Designing a beautiful user interface is only half the battle. For a user interface (UI) to be complete, there are other factors to consider, such as: optimization, security, and simplicity. These are all considerations that should be weighted as strongly, or even more-so, then just the overall aesthetic appeal.
After creating a new site, I generally do a user interface audit to ensure that the UI fits the criteria I set forth above. This entails checking for:
When optimizing a user interface, I always ask myself the following question: “Does the UI give the user the easiest path to purchase?”
Optimizing a site is all about ensuring that the user isn’t making unnecessary clicks or clicks that will lead them somewhere other than the desired result. For example, do you really want your readers spending time browsing .99 cent accessories when they could be shopping for higher ticket items? Of course not. To prevent this, you’d display the higher ticket items prominently and make the .99 cent items harder to find, or maybe you’d even hide them completely and display them only at checkout as “add-on” items.
Using compliant code will often leave you with a website that is relatively safe from huge security vulnerabilities. That said, many developers use recycled code from popular repositories such as Git Hub. While this is generally safe, it’s not uncommon to hear of a developer accidentally using infected code.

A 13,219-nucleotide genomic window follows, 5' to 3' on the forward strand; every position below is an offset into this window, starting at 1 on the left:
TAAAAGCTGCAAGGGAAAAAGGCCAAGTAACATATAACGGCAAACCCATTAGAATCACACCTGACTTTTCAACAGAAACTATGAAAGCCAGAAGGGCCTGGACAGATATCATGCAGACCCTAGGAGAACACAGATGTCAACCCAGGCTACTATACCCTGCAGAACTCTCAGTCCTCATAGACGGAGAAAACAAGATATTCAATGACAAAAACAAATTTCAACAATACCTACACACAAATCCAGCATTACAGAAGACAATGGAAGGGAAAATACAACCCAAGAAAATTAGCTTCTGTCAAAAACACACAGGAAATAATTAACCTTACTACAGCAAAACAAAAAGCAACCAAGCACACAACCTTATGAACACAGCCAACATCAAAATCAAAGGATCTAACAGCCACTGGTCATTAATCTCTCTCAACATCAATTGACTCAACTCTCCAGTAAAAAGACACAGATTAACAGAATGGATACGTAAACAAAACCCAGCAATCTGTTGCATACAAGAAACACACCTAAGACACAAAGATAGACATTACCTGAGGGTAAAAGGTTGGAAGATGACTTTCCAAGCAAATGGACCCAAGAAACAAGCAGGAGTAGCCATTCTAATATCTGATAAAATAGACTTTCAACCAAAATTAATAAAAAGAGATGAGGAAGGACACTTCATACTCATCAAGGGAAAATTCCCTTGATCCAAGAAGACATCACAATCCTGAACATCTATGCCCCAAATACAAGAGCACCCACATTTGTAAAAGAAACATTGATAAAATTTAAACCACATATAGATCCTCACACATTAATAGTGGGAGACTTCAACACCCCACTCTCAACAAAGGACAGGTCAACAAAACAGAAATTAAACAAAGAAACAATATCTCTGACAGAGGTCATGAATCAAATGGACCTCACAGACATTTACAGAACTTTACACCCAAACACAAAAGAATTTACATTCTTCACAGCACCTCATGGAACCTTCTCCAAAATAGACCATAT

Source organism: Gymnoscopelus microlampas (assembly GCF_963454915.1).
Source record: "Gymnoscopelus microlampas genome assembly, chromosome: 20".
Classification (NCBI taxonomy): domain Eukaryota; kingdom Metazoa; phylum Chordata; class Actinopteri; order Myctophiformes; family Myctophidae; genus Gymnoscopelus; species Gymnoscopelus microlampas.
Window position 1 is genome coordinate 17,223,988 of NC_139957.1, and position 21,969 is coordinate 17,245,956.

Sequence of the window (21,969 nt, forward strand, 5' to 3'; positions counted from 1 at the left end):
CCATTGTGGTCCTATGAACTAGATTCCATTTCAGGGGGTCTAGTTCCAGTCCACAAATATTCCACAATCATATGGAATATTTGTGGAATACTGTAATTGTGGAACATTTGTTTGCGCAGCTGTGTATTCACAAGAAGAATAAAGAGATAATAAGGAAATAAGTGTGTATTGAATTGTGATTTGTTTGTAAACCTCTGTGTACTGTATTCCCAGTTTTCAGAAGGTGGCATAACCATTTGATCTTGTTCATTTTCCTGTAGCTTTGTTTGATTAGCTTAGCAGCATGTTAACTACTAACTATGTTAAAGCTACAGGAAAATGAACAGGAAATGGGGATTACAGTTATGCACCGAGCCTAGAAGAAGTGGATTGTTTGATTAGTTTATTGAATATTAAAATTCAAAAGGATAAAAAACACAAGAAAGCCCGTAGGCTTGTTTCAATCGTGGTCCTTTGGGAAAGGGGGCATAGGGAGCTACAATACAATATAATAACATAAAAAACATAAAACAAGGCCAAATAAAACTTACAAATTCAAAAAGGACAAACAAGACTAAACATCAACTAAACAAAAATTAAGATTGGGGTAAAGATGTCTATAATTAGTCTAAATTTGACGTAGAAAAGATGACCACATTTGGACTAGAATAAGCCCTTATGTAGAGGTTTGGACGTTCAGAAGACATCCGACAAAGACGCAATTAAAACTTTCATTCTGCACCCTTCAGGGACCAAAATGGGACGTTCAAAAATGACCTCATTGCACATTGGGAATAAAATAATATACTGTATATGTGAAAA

When I do a security check, I always ensure that the title tag and meta tag are still correct, the address or phone number hasn’t been changed, the SSL is still operating normally. Finally, to check for security issues from a user perspective, I ensure that my anti-virus software, Trend Micro Security, is open so that I can browse the site as the user would. If something is amiss, the software generally tells me that the site isn’t safe, or that it’s attempting to stuff additional cookies or collect additional information… all things we don’t want a “legit” site to be doing. Ensure that your anti-virus software is up to date before attempting this test!
“A designer knows he has achieved perfection not when there is nothing left to add, but when there is nothing left to take away.”
-Antoine de Saint-Exupery
This is a quote that beautifully sums up the idea of simplicity. As a designer, it’s our job to enhance the aesthetic value of white space, beautiful type and exquisite typesetting. We use images in moderation, and focus on what each element brings to the table. It’s easy to get caught up in the “what else can I add?” mindset, but the truly great UI designers know that perfection is attained in simplicity.
A beautiful UI is something that takes a great deal of practice. Most designers have a great deal of ability when it comes to adding aesthetic value, but when it comes to making something simple and practical, it becomes difficult to dial it back to fit the needs of the project. UI design, much like anything else, is a learned skill. Not all great designers are even average at user interface design. With education, and practice, you’ll be well on your way to designing beautifully functional user interfaces in no time.
One Response to “How to Audit Your User Interface Design”
Well I liked the post, a simple ad yet powerful UI is the key!